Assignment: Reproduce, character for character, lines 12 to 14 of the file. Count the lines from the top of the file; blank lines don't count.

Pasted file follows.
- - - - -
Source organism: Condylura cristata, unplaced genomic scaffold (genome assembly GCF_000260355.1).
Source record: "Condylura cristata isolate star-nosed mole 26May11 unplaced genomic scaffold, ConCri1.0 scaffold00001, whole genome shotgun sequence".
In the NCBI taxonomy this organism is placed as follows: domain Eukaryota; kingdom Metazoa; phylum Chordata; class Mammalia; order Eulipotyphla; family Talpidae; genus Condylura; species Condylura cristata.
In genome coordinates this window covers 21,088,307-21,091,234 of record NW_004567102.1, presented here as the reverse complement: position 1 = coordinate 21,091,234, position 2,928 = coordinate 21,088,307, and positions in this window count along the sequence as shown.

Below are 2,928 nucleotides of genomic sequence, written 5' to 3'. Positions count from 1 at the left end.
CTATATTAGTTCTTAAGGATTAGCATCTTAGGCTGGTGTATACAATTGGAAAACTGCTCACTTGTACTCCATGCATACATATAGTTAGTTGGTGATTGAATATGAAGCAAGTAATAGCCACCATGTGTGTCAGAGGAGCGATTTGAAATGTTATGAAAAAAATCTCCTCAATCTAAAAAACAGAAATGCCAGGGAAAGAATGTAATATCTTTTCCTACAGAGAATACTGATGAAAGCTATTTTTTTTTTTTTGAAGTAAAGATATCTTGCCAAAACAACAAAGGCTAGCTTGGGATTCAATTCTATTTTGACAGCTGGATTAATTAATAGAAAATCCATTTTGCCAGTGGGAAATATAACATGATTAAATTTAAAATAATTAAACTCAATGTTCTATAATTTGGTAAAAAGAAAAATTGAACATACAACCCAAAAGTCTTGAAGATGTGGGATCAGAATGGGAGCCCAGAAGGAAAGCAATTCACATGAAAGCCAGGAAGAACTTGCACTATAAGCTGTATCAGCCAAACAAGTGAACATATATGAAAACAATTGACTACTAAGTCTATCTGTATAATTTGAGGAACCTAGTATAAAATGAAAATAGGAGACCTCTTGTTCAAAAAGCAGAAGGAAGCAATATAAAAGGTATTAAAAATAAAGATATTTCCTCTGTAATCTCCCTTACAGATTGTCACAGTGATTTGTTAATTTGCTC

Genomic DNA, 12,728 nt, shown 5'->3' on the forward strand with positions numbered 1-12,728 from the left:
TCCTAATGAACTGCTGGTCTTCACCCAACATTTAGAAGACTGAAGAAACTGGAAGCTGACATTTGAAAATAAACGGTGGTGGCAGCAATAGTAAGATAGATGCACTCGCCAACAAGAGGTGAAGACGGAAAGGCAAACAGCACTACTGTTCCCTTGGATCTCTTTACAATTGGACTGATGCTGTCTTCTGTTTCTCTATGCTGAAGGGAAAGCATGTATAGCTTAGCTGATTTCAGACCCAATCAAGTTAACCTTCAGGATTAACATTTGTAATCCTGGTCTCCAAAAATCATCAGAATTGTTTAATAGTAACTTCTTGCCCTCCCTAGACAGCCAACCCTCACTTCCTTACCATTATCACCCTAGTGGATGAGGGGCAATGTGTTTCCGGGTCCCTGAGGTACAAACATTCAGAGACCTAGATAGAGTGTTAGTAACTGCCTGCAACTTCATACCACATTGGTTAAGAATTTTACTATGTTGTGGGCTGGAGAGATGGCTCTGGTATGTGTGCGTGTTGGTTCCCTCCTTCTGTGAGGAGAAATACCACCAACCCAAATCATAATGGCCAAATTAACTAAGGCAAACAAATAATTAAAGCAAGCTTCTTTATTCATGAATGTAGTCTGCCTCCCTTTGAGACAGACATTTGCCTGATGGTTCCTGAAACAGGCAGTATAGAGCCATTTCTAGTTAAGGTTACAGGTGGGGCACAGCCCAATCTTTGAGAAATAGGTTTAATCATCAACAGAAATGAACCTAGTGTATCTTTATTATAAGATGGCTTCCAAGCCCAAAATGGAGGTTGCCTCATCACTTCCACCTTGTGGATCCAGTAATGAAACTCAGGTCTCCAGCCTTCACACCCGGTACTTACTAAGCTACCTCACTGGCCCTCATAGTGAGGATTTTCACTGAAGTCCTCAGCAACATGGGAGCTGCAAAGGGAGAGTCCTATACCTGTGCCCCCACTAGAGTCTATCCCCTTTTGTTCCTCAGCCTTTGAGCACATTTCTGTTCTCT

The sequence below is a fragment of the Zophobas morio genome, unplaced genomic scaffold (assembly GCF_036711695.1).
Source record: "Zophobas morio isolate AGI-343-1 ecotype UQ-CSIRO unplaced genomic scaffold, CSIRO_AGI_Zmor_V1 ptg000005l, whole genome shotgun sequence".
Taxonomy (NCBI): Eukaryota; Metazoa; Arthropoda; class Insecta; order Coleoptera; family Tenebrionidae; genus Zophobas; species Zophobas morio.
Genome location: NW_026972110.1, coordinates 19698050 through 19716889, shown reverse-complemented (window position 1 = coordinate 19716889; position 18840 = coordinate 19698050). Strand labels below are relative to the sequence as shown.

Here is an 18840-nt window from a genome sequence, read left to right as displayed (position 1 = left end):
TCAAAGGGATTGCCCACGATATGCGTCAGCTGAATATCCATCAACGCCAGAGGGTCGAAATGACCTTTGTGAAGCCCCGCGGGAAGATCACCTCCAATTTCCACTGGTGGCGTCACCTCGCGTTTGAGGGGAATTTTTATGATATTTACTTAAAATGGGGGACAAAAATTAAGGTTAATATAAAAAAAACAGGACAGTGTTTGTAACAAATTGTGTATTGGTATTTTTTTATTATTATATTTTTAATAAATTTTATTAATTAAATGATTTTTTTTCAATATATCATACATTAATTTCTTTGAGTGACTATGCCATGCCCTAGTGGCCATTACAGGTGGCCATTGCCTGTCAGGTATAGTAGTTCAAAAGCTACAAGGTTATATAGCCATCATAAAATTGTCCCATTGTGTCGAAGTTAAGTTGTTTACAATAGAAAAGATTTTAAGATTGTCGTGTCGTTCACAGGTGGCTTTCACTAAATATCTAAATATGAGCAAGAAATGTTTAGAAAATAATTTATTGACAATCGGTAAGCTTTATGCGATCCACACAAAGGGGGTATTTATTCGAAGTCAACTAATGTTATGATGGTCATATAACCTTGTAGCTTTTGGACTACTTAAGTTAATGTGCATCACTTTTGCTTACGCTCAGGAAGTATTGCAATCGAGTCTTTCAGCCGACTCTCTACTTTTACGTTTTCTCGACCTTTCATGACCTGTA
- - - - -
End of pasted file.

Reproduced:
Genome location: NW_026972110.1, coordinates 19698050 through 19716889, shown reverse-complemented (window position 1 = coordinate 19716889; position 18840 = coordinate 19698050). Strand labels below are relative to the sequence as shown.

Here is an 18840-nt window from a genome sequence, read left to right as displayed (position 1 = left end):
TCAAAGGGATTGCCCACGATATGCGTCAGCTGAATATCCATCAACGCCAGAGGGTCGAAATGACCTTTGTGAAGCCCCGCGGGAAGATCACCTCCAATTTCCACTGGTGGCGTCACCTCGCGTTTGAGGGGAATTTTTATGATATTTACTTAAAATGGGGGACAAAAATTAAGGTTAATATAAAAAAAACAGGACAGTGTTTGTAACAAATTGTGTATTGGTATTTTTTTATTATTATATTTTTAATAAATTTTATTAATTAAATGATTTTTTTTCAATATATCATACATTAATTTCTTTGAGTGACTATGCCATGCCCTAGTGGCCATTACAGGTGGCCATTGCCTGTCAGGTATAGTAGTTCAAAAGCTACAAGGTTATATAGCCATCATAAAATTGTCCCATTGTGTCGAAGTTAAGTTGTTTACAATAGAAAAGATTTTAAGATTGTCGTGTCGTTCACAGGTGGCTTTCACTAAATATCTAAATATGAGCAAGAAATGTTTAGAAAATAATTTATTGACAATCGGTAAGCTTTATGCGATCCACACAAAGGGGGTATTTATTCGAAGTCAACTAATGTTATGATGGTCATATAACCTTGTAGCTTTTGGACTACTTAAGTTAATGTGCATCACTTTTGCTTACGCTCAGGAAGTATTGCAATCGAGTCTTTCAGCCGACTCTCTACTTTTACGTTTTCTCGACCTTTCATGACCTGTA